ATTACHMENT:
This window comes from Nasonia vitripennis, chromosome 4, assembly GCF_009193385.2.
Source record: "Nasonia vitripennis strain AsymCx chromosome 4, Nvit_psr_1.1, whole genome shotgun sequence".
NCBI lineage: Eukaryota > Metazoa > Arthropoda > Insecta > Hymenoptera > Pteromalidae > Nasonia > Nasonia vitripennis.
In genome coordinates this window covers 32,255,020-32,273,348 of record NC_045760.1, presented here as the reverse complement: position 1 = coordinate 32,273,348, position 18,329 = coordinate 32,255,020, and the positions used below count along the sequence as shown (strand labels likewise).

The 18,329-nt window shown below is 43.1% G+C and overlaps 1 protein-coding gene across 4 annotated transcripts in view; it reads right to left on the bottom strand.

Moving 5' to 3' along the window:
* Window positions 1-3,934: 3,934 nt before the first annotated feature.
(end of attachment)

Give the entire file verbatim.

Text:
This window comes from Nasonia vitripennis, chromosome 4, assembly GCF_009193385.2.
Source record: "Nasonia vitripennis strain AsymCx chromosome 4, Nvit_psr_1.1, whole genome shotgun sequence".
NCBI lineage: Eukaryota > Metazoa > Arthropoda > Insecta > Hymenoptera > Pteromalidae > Nasonia > Nasonia vitripennis.
In genome coordinates this window covers 32,255,020-32,273,348 of record NC_045760.1, presented here as the reverse complement: position 1 = coordinate 32,273,348, position 18,329 = coordinate 32,255,020, and the positions used below count along the sequence as shown (strand labels likewise).

The 18,329-nt window shown below is 43.1% G+C and overlaps 1 protein-coding gene across 4 annotated transcripts in view; it reads right to left on the bottom strand.

Moving 5' to 3' along the window:
* Window positions 1-3,934: 3,934 nt before the first annotated feature.